Thu. May 28, 2015
Describe your background.
Berangér LeFranc: In 2011 I earned a BFA in Sculpture & Extended Media from Virgina Commonwealth University. I first became interested in art education after spending a couple of summers teaching art to middle and high school students at a sleep-away camp in the Blue Ridge Mountains. Following undergrad I worked for The Boys & Girls Clubs of Metro Richmond for two years, managing afterschool and summer art programs for members ages 6–18. There, I developed a passion for working closely with the immediate inner city youth community. Since moving to Austin for graduate school, I have gained valuable experience in many facets of art education: teaching sculpture at after school and summer programs with the UMLAUF Sculpture Garden & Museum, facilitating art activities at multiple community events with Creative Action, working at the Visual Arts Center (VAC), and leading tours of exhibitions at The Contemporary Austin.
What attracted you to the MA Art Education program at UT Austin?
BF: When I began researching art education graduate programs, I was having trouble finding one that complemented my interests in community-based education. Most programs focused only on teacher certification for the K-12 public school environment. The art education program at UT Austin stood out to me for its three different research tracks: schools, museums, and communities. This gave me confidence this program would offer a more well-rounded and interdisciplinary approach to art education.
What is your research focus?
BF: For the last year I have been completing my graduate thesis on mindfulness and its applications for teaching artists. This thesis is an action-based research project during which I conducted research on my teaching practice and myself as teaching artist. In summer 2014, I completed an eight-week training with Mindful Schools, an organization out of the Bay Area that offers instruction for educators on how to develop a personal mindfulness practice and how to implement mindfulness into your curriculum. Throughout this training, I kept extensive journals with writing and art responses to the process. In fall 2014, I developed an art and mindfulness pilot program called “Mindful Making” and realized three lessons at an afterschool program with Creative Action.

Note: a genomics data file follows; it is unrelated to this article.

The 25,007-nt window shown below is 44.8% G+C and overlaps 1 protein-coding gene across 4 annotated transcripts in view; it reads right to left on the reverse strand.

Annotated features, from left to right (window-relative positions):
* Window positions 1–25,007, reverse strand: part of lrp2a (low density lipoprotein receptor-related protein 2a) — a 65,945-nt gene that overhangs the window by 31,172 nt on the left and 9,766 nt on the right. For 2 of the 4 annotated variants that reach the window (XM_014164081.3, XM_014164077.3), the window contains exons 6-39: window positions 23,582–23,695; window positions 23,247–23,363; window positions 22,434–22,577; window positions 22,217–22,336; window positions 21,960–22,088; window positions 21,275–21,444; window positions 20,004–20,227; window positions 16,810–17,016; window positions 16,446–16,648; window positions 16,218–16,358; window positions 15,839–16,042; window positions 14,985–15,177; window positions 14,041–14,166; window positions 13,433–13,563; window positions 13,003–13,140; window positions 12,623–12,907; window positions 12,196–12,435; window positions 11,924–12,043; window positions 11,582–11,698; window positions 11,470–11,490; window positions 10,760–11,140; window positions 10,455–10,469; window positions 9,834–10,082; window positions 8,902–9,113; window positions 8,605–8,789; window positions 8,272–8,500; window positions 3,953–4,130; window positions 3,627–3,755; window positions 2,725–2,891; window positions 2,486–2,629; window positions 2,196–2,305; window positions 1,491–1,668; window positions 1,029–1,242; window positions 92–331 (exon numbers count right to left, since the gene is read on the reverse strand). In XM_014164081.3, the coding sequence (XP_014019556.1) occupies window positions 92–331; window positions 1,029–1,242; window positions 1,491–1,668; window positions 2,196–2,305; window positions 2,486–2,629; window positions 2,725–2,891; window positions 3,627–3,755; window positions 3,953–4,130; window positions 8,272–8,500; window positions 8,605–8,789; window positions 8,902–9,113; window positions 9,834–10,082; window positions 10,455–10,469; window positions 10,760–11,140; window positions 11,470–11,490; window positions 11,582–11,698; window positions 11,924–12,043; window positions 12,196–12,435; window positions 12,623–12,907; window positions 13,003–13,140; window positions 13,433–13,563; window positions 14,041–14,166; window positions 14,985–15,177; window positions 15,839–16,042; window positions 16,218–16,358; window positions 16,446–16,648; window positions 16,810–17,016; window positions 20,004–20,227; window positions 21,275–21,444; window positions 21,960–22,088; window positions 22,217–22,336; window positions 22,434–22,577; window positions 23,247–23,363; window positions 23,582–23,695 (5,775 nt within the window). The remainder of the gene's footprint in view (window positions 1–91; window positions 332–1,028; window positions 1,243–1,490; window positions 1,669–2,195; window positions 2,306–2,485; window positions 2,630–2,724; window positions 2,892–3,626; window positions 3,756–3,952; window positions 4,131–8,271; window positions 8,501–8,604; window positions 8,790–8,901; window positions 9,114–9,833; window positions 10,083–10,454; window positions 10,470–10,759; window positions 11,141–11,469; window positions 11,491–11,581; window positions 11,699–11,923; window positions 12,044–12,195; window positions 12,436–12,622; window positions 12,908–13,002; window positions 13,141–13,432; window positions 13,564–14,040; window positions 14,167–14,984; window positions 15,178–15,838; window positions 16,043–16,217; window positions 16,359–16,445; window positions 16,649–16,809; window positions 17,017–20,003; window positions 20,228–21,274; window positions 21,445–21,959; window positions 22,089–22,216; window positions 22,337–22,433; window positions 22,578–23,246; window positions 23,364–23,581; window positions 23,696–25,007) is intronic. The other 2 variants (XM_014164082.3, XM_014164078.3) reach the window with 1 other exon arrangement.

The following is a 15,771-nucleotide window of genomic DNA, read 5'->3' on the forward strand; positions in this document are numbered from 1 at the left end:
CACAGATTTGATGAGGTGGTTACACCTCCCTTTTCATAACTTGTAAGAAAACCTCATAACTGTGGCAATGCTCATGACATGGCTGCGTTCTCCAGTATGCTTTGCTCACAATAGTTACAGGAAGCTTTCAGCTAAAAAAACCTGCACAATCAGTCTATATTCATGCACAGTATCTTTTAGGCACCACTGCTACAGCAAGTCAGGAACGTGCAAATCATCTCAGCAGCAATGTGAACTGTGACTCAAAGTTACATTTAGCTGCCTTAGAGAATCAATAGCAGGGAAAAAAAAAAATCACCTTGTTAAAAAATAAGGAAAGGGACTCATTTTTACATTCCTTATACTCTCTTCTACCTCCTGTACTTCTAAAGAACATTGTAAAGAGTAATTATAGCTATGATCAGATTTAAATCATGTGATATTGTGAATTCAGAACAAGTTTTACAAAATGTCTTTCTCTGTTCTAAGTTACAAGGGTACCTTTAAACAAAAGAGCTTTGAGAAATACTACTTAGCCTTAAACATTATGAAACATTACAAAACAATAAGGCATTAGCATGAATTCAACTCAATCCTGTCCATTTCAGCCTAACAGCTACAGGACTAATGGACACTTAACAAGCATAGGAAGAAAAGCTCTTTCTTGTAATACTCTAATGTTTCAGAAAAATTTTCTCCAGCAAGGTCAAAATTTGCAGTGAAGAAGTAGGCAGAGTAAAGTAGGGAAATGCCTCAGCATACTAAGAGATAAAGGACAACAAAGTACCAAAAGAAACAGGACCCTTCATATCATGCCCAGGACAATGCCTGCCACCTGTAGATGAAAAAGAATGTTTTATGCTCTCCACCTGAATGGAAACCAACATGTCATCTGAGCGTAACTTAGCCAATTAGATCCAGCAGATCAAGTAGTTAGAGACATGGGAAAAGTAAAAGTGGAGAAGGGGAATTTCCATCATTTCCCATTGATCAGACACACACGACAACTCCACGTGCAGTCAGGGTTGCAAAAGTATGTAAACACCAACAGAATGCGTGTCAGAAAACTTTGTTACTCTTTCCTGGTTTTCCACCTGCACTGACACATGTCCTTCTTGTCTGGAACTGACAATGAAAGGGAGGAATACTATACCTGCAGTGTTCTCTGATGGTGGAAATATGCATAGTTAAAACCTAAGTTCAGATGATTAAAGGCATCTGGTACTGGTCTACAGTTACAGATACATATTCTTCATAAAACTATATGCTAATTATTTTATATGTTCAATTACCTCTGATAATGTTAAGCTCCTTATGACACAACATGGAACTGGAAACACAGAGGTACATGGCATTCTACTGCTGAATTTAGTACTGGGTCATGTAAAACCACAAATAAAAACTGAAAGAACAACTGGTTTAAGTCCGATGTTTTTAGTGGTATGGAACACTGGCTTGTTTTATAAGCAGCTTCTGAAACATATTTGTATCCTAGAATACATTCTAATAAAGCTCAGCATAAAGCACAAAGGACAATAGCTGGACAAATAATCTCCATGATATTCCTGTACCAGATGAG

During my time at UT Austin, I also completed the requirements for the portfolio program in Arts and Cultural Management and Entrepreneurship, a joint effort of the College of Fine Arts and the LBJ School of Public Affairs.
You have been working at the VAC this past year, how has that informed your research?
BF: As a community-based teaching artist, it is important to me to connect to my immediate community. During my time at the VAC, I was able to meet a wider array of students, faculty, and administrators in the Department of Art and Art History and make invaluable connections, both personal and professional.
Beyond the immediate academic community, the VAC was fortunate to host visitors of all ages from all over the state this year, enabling me to hone my skills conducting tours and engaging visitors in conversation about works of art. I also played a key role in the planning and implementation of this year’s Explore UT event, during which we had several hundred visitors come through our space and participate in gallery activities I planned with my colleagues.
BF: This summer, I will spend a lot of time in coffee shops completing the written portion of my thesis. I am spending my second summer teaching several weeks of art camps with the UMLAUF Sculpture Garden & Museum — a painting & drawing camp and a sculpture camp, both set in the lush garden environment. At the end of the summer, I am returning to Richmond, Virginia to live with my partner and our four cats. I hope to gain employment with one of the many wonderful arts-based non-profit organizations in the city.
Thu. May 28, 2015
Describe your background and what lead you to the MFA Design program at UT Austin.